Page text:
Low-dose Propofol for Pediatric Migraine
There has been little advancement in abortive migraine therapies in recent decades, and few proven treatments exist for acute migraine, particularly in children. Propofol, a general anesthetic, has been suggested to be effective for the treatment of migraine headaches in adults when used in subanesthetic doses (lower doses than those used for anesthesia or sedation). Initial retrospective review of the investigators experience with propofol for migraine in children suggests that it is safe and may be more effective than standard treatments used in the emergency department. The investigators retrospective series had a small subject population and a larger study is needed to compare propofol to current available treatments.
All subjects presenting to the pediatric emergency department with signs/symptoms of migraine headache will be screened for the study. Subjects who are eligible will be provided information about the study and consent/assent forms from a member of the research team, and asked whether they are interested in participating.
All study subjects will receive acetaminophen (Tylenol) or ibuprofen (Motrin) for their headache if they have not already tried these first-line treatments at home; those with persistent symptoms requiring further treatment who consent to participate in the study will be randomized to receive either standard treatment or propofol. Standard treatment currently consists of a "cocktail" of medications that include anti-nausea medicines (metoclopramide and diphenhydramine) and an analgesic (ketorolac) as well as intravenous fluids. Subjects assigned to the experimental group (Propofol) will receive the same intravenous fluids and up to five doses of propofol. All subjects will undergo assessment of their pain (self-rated on a scale from 0-10) before and after treatment. During treatment they will have close monitoring of their vital signs. No additional laboratory tests or procedures are involved. Post-visit clinical data will be collected from the subject's medical record and subjects will be called by telephone 24-48 hours after discharge from the emergency department to ask how they are doing and whether they required any additional treatments such as home medications or by other medical professionals other than OHSU.
The study data will be presented in summary tables that outline subjects' clinical presentation prior to treatments, and response to study drug during their visit. The main variables of interest include effectiveness (determined as a reduction in self-reported pain score), length of stay in the pediatric emergency department, recurrent headache requiring emergency treatment within 24 hours and whether any adverse effects occur. These will be compared between the 2 study groups with basic statistics.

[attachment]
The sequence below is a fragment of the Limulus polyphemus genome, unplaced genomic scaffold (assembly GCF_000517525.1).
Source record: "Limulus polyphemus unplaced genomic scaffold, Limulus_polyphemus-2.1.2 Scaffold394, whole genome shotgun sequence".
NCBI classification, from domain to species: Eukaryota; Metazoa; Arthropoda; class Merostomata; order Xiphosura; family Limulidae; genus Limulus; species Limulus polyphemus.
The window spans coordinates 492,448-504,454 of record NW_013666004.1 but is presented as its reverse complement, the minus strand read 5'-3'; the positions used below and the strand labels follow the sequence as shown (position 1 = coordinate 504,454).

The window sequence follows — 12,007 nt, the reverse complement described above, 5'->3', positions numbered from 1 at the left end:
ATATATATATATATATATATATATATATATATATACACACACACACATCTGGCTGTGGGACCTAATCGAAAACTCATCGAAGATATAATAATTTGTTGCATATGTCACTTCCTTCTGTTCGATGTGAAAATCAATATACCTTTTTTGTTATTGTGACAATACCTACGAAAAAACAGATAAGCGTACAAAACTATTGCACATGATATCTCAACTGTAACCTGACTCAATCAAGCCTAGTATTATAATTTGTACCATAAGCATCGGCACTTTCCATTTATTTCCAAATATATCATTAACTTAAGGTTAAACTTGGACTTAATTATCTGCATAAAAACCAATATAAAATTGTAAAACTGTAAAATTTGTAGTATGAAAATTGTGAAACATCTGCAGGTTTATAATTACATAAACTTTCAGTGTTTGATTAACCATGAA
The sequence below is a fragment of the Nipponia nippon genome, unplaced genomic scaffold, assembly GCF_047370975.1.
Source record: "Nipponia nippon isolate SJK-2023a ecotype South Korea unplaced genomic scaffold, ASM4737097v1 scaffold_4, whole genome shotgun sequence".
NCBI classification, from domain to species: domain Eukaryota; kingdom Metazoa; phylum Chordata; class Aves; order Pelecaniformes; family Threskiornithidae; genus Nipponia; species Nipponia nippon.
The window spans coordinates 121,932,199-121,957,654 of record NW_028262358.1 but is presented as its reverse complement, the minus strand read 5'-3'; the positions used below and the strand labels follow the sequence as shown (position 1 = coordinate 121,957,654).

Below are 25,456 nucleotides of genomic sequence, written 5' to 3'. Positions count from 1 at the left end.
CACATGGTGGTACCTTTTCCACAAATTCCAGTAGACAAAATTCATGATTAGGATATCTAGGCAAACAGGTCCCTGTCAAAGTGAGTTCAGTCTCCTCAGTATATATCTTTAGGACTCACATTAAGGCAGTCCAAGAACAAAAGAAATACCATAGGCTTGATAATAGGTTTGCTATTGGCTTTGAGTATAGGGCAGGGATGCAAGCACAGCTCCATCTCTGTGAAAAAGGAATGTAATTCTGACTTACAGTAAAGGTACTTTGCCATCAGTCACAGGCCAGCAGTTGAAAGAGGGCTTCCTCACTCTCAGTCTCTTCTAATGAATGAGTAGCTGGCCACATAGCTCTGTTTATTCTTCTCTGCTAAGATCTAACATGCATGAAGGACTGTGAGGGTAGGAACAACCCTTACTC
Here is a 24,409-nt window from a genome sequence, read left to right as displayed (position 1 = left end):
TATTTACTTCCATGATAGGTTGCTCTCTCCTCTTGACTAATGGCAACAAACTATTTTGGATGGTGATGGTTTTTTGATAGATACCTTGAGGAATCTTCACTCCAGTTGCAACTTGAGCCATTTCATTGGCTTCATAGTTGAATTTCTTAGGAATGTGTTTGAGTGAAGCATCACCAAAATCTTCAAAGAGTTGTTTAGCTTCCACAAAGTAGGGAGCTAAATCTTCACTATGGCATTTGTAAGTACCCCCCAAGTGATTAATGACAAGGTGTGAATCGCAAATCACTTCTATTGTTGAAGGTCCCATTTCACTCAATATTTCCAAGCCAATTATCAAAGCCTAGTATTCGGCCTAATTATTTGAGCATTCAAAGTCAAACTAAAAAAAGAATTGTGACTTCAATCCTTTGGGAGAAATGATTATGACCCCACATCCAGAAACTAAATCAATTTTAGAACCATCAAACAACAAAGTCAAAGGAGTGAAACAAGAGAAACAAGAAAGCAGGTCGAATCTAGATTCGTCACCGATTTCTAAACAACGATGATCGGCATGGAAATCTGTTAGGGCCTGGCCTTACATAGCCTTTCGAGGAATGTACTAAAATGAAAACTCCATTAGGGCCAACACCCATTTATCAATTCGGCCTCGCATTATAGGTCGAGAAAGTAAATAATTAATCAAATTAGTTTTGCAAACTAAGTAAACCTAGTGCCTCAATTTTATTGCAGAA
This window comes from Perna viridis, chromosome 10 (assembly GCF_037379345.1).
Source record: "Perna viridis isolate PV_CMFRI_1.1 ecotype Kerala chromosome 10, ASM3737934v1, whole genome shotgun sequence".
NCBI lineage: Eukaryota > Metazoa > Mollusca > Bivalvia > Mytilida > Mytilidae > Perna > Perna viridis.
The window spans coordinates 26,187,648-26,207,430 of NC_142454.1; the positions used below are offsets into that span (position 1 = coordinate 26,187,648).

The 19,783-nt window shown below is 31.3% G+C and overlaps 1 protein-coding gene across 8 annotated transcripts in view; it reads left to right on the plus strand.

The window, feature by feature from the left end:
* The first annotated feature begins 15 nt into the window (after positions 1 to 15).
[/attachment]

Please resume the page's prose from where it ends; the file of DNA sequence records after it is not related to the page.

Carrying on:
Drug: Standard Treatment
|Study Design:||Allocation: Randomized
Intervention Model: Crossover Assignment
Masking: Single Blind (Outcomes Assessor)
Primary Purpose: Treatment
|Official Title:||Low-dose Propofol for Abortive Therapy of Pediatric Migraine in the Emergency Department|
- Reduction in Self-Assessed Pain [ Time Frame: 15 minutes after administration ]
- Safety [ Time Frame: Continuous every 5 minutes ]Monitoring of all patient vital signs including HR, BP, POX, RR and mental status
|Study Start Date:||November 2012|
|Study Completion Date:||August 2016|
|Primary Completion Date:||August 2016 (Final data collection date for primary outcome measure)|
Experimental: Experimental Treatment Group
Propofol at subanesthetic dose via IV push
Sub-anesthetic dose propofol: 0.25 mg/kg IV push to maximum dose of 30mg q5 minutes to a maximum of 5 doses
Other Name: Diprivan
Active Comparator: Standard Treatment Group
Metaclopramide in combination with ketorolac and diphenhydramine via IV infusion
Drug: Standard Treatment
Ketorolac, Diphenhydramine and Metoclopramide
Other Name: NSAIDs / Dopamine Antagonists
Please refer to this study by its ClinicalTrials.gov identifier: NCT01604785
|United States, Oregon|
|Oregon Health & Science University|
|Portland, Oregon, United States, 97239|
|Principal Investigator:||Garth D Meckler, MD, MSHS||Oregon Health and Science University|
|Study Director:||David Sheridan, MDemail@example.com|